When Jawaher fled the bombing in her native Sudan and crossed the border into South Sudan, she only took three of her children and the clothes on their backs. She was forced to leave her eldest child and embark on a month-long journey to a refugee camp where she and the other children would be safe. She is now being trained as a midwife assistant by Doctors Without Borders/Médecins Sans Frontières (MSF), but she really wants to go home.
Peter has grown up as a refugee—he first fled Sudan for Ethiopia when he was a child. Today, he lives in a refugee camp in South Sudan where he works for Doctors Without Borders/Médecins Sans Frontières (MSF) as a translator. He does not believe his dreams will ever be realized, but he has hope for the next generation.
Please click on CC button for English subtitles. A Greek woman narrates the story of Nasrin, a 23-year-old refugee from Syria. Nasrin told MSF her story earlier this year when she arrived at the island of Lesvos after a harrowing journey from her war-torn homeland into an uncertain future.
At the Yida refugee camp in South Sudan, where the population has increased five-fold in the past year, Doctors Without Borders/Médecins Sans Frontières (MSF) is treating growing numbers of patients and preparing for the additional hardships that will come with the approaching rainy season.
Salwah, 18 years old, was shot by a sniper in Aleppo, and now she cannot walk. After seeking treatment in several hospitals in Syria, she became a refugee in Turkey where she is now receiving assistance. Doctors Without Borders/Médecins Sans Frontières (MSF) is providing her with mental health care. Photographs by Anna Surinyach.
Malian refugees began arriving in Mauritania in February 2012; today, almost 70,000 people are living in Mbera camp alone. There, they are far from the conflict, but living conditions are difficult and many children are becoming malnourished. Though the camp is far from the conflict, living conditions here are precarious. Since the start of the year, the number of malnourished children has more than doubled. Close to 170,000 refugees now live in the countries bordering Mali. They hear the stories of the continuing violence back in Mali. They will not return home any time soon.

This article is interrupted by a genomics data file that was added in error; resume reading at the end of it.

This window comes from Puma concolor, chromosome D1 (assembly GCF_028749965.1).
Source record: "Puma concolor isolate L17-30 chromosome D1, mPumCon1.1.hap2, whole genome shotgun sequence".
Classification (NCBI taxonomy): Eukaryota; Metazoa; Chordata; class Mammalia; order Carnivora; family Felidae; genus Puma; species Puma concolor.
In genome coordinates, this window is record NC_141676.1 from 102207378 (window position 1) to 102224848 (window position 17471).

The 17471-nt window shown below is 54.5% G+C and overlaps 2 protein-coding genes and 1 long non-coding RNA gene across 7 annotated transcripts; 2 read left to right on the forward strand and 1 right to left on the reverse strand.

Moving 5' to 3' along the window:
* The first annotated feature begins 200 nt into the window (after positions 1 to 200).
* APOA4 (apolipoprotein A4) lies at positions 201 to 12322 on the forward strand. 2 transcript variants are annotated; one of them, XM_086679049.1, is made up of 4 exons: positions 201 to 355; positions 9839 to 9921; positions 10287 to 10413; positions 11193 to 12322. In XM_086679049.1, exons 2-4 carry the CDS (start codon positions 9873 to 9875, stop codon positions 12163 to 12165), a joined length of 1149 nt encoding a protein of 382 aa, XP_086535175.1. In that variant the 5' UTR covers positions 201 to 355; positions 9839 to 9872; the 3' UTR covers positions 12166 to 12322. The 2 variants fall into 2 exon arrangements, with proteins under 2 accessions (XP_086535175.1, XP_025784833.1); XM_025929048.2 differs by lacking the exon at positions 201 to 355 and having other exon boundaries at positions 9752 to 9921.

The high number of Syrians registering as refugees at the Domeez camp, near the city of Dohuk in the Kurdish region of Iraq, has overstretched the camp's capacity. Domeez camp was established in April 2012 and was initially designed to host 1,000 families. The population in the camp has now risen above 35,000 people, however. Despite the efforts of the local authorities, the level of assistance is clearly insufficient, and aid workers are struggling to keep up with the needs of all the residents. Doctors Without Borders/Médecins Sans Frontières (MSF) is providing thousands of medical consultations every day, has supplied families with water and hygiene kits, and is planning a measles vaccination campaign.
The population of Kabul has tripled over the last 10 years. Some people arrive after fleeing conflict-torn areas for the relative safety of the capital, while others, pushed by poverty, are simply trying to make a living. Returnees from Pakistan and other provinces of Afghanistan have also made their way back to the city. For those living in makeshift settlements and camps, the harsh winter makes an already difficult situation even harder. In January 2013, Doctors Without Borders/Médecins Sans Frontières (MSF) started running mobile clinics and nutritional screenings in six locations where hundreds of Afghans have settled.
After two years of conflict, people in Syria are living through a catastrophic humanitarian crisis. Doctors Without Borders/Médecins Sans Frontières (MSF) has been able to open three hospitals in the north of the country. Medical teams provide emergency and surgical care, as well as primary health care consultations and maternal care. MSF teams have performed more than 1,300 surgical operations and provided 16,000 consultations inside Syria.